My family reveled in the discovery of garage sales as a book resource. Though the library was an excellent resource and just down the street, library books had to be returned. And the library wasn’t always open when my kids were in need of a new book.

WOW! It's true!And, they often worried, what if the librarian wouldn’t allow us to renew that favorite book yet again? I’m told that young readers Ryan, Scotty, Maddie, Benjamin, Colin, and others have worried similarly. Yes! Research and experience tell us that good readers often choose to reread and reread again their favorite books.

My family also looked to garage sales for added book buys before and during our many long-distance road trips. We often wished for library interstate lending policies since our avid young readers too often announced they’d finished their entire stash before we’d even crossed the state line. And with many states to go!

I often get writing ideas from garage sale experiences. Yes! In What is It, Dainty Dinosaur? characters experiment all the way home with their garage sale thing-a-ma-jig. To see what it can do…or can’t!

Coming full circle, I find the idea of environmental print and garage sales connect right here at my desk. On the wall here hangs this plaque I simply couldn’t resist at a recent yard sale. WOW! Environmental print is right here telling me a fact: Right side up or upside down. WOW! I’m a MOM!

Yes! Environmental print is everywhere! And it offers you and your child lots of totally free conversation-starters! Have a Funday Monday! And tune in tomorrow on TALKing Tuesday to…well, you’ll want to tune to find out how your Tuesday will be filled with TALK-TALK-TALKing with your child!

Advertisements

2 Comments

Filed under adult literacy programs, ages 3 and 4, ages 5 and 6, ages 7 and 8, ages 8 and up, community involvement toward building children's literacy, early literacy, family literacy, infants & toddlers, kid safety, kids, kids of all ages, read-aloud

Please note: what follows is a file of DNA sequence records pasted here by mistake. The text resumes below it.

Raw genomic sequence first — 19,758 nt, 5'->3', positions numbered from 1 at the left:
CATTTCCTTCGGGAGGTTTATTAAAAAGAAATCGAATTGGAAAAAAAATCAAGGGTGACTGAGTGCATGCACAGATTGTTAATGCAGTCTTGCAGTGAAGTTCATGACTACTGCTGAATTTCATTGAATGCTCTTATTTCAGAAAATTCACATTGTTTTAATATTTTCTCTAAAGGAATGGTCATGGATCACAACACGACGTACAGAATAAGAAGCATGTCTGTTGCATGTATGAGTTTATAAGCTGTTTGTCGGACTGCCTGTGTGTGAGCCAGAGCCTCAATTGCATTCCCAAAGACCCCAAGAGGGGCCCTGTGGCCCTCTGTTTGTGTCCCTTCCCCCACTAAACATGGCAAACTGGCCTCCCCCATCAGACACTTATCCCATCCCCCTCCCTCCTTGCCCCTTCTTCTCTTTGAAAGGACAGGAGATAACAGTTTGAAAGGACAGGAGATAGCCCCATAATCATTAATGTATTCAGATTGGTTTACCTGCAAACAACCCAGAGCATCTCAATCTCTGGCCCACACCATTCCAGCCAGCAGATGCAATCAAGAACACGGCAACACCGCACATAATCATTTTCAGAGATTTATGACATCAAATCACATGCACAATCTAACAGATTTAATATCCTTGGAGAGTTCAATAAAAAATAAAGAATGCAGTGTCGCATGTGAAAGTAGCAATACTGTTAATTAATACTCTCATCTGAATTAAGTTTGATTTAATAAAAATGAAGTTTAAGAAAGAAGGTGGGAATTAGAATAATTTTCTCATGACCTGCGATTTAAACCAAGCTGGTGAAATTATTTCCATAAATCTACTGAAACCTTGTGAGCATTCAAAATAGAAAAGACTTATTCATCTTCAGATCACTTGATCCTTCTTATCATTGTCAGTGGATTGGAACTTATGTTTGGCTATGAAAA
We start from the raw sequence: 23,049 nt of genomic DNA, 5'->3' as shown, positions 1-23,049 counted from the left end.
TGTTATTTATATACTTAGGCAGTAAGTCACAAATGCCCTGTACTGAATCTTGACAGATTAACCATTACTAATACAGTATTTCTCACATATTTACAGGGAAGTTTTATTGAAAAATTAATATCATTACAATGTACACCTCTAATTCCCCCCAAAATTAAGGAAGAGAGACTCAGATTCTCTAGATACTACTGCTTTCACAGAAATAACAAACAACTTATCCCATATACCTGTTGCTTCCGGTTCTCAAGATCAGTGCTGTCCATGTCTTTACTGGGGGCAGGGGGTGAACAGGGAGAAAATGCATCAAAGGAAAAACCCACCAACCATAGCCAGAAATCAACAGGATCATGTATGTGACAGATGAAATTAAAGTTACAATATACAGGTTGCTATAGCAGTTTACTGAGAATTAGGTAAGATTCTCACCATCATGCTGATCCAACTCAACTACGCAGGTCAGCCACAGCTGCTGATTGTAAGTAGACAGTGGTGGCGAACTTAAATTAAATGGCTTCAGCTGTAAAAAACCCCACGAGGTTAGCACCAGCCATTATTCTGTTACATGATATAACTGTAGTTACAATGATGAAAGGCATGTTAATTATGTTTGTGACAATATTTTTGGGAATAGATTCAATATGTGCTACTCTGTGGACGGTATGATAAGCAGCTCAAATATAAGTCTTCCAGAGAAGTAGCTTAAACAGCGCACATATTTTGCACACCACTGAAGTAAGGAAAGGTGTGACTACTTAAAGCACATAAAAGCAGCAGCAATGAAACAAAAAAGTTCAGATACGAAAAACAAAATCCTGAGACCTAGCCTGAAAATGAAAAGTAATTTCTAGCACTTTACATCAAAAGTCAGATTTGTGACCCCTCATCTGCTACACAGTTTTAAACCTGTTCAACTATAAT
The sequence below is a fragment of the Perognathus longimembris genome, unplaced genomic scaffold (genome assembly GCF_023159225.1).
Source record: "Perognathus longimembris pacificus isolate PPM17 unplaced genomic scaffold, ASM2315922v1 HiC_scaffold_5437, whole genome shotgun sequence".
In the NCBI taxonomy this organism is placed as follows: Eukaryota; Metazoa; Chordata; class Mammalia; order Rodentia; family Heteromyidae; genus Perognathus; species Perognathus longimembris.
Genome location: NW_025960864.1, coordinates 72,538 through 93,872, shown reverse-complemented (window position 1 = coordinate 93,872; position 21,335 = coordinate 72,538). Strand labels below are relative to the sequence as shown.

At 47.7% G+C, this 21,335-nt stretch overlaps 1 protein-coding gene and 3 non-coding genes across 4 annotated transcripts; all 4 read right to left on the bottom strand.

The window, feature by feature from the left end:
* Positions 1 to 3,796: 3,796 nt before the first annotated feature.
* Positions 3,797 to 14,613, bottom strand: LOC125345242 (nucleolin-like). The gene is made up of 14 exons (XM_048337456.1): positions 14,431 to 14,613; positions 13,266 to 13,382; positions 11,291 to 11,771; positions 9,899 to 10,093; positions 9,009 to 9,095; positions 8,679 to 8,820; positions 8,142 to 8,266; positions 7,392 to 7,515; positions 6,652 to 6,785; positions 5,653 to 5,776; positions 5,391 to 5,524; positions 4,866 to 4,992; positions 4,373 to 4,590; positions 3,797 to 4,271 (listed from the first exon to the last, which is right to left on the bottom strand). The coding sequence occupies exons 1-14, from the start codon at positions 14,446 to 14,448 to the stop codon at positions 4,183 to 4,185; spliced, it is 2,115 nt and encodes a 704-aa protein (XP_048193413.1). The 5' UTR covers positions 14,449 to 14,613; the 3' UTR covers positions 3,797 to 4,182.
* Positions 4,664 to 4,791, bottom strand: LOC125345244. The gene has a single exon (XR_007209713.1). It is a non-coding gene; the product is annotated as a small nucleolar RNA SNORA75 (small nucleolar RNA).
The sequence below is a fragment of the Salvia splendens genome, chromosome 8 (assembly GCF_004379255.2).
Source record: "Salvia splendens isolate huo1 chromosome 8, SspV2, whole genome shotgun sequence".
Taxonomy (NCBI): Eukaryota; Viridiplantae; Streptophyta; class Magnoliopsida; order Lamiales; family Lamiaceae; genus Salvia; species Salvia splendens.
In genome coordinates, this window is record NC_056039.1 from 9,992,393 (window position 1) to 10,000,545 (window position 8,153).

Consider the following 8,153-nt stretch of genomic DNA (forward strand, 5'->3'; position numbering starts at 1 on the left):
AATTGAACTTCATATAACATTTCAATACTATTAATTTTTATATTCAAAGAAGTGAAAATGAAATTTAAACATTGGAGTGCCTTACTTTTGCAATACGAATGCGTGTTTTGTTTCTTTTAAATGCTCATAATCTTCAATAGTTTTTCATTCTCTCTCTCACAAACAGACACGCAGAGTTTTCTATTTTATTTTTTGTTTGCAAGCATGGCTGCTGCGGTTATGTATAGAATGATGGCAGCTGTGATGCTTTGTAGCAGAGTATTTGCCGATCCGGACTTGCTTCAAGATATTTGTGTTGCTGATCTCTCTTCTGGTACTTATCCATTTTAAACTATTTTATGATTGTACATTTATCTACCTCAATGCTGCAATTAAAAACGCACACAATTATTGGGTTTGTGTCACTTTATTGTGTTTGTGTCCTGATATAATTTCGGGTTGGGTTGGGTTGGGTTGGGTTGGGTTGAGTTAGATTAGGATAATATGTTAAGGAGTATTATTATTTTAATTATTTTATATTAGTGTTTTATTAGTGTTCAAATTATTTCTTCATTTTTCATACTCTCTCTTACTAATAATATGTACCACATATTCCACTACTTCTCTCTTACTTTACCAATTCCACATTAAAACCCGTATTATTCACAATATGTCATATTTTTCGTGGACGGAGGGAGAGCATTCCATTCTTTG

2 responses to “How to put the environment to work for literacy. And build a home library on a budget.

  1. Alice

    My husband and I sold/traded a very large number of our own grown up books to a used book seller who has an excellent selection of children’s books. We often have a credit going at his bookstore so we can take our son there pretty much whenever we want to pick up some books without spending anything – or maybe just a few bucks if we get a big pile.

    It’s a great way to build a home library for little money, get rid of stuff collecting dust, and help your child see acquiring books as a real treat.

Leave a Reply

Fill in your details below or click an icon to log in:

WordPress.com Logo

You are commenting using your WordPress.com account. Log Out / Change )

Twitter picture

You are commenting using your Twitter account. Log Out / Change )

Facebook photo

You are commenting using your Facebook account. Log Out / Change )

Google+ photo

You are commenting using your Google+ account. Log Out / Change )

Connecting to %s